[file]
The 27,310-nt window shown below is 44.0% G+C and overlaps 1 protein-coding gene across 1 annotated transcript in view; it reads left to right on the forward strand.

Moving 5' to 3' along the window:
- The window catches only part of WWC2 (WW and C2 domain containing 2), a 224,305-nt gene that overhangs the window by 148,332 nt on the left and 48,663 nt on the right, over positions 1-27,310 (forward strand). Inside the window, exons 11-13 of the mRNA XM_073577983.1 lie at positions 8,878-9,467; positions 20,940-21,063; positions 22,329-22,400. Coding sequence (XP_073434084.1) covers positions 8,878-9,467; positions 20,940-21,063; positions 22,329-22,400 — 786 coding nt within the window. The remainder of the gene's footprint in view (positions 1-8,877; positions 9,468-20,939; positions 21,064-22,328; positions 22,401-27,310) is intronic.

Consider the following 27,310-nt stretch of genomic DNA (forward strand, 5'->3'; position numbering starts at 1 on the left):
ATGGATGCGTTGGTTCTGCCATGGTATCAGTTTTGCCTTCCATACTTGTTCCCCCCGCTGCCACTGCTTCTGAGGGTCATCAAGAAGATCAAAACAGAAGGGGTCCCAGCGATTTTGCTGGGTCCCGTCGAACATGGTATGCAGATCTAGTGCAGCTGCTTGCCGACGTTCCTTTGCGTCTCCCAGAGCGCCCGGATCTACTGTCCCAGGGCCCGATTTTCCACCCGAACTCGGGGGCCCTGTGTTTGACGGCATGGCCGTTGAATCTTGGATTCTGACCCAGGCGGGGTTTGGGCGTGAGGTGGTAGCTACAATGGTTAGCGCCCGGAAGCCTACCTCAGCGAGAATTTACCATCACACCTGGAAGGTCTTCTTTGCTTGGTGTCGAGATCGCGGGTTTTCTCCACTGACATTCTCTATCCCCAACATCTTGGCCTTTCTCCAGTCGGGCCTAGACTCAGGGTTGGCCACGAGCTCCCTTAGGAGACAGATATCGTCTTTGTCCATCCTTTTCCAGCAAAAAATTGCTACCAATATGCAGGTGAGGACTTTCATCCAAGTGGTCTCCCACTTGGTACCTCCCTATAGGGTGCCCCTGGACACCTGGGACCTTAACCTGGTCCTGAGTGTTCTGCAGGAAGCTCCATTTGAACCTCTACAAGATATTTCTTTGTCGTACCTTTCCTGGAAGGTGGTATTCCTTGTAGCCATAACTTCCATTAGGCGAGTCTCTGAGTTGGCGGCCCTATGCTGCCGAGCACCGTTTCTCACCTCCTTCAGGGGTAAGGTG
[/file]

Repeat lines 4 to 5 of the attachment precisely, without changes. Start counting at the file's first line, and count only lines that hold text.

Consider the following 27,310-nt stretch of genomic DNA (forward strand, 5'->3'; position numbering starts at 1 on the left):
ATGGATGCGTTGGTTCTGCCATGGTATCAGTTTTGCCTTCCATACTTGTTCCCCCCGCTGCCACTGCTTCTGAGGGTCATCAAGAAGATCAAAACAGAAGGGGTCCCAGCGATTTTGCTGGGTCCCGTCGAACATGGTATGCAGATCTAGTGCAGCTGCTTGCCGACGTTCCTTTGCGTCTCCCAGAGCGCCCGGATCTACTGTCCCAGGGCCCGATTTTCCACCCGAACTCGGGGGCCCTGTGTTTGACGGCATGGCCGTTGAATCTTGGATTCTGACCCAGGCGGGGTTTGGGCGTGAGGTGGTAGCTACAATGGTTAGCGCCCGGAAGCCTACCTCAGCGAGAATTTACCATCACACCTGGAAGGTCTTCTTTGCTTGGTGTCGAGATCGCGGGTTTTCTCCACTGACATTCTCTATCCCCAACATCTTGGCCTTTCTCCAGTCGGGCCTAGACTCAGGGTTGGCCACGAGCTCCCTTAGGAGACAGATATCGTCTTTGTCCATCCTTTTCCAGCAAAAAATTGCTACCAATATGCAGGTGAGGACTTTCATCCAAGTGGTCTCCCACTTGGTACCTCCCTATAGGGTGCCCCTGGACACCTGGGACCTTAACCTGGTCCTGAGTGTTCTGCAGGAAGCTCCATTTGAACCTCTACAAGATATTTCTTTGTCGTACCTTTCCTGGAAGGTGGTATTCCTTGTAGCCATAACTTCCATTAGGCGAGTCTCTGAGTTGGCGGCCCTATGCTGCCGAGCACCGTTTCTCACCTCCTTCAGGGGTAAGGTG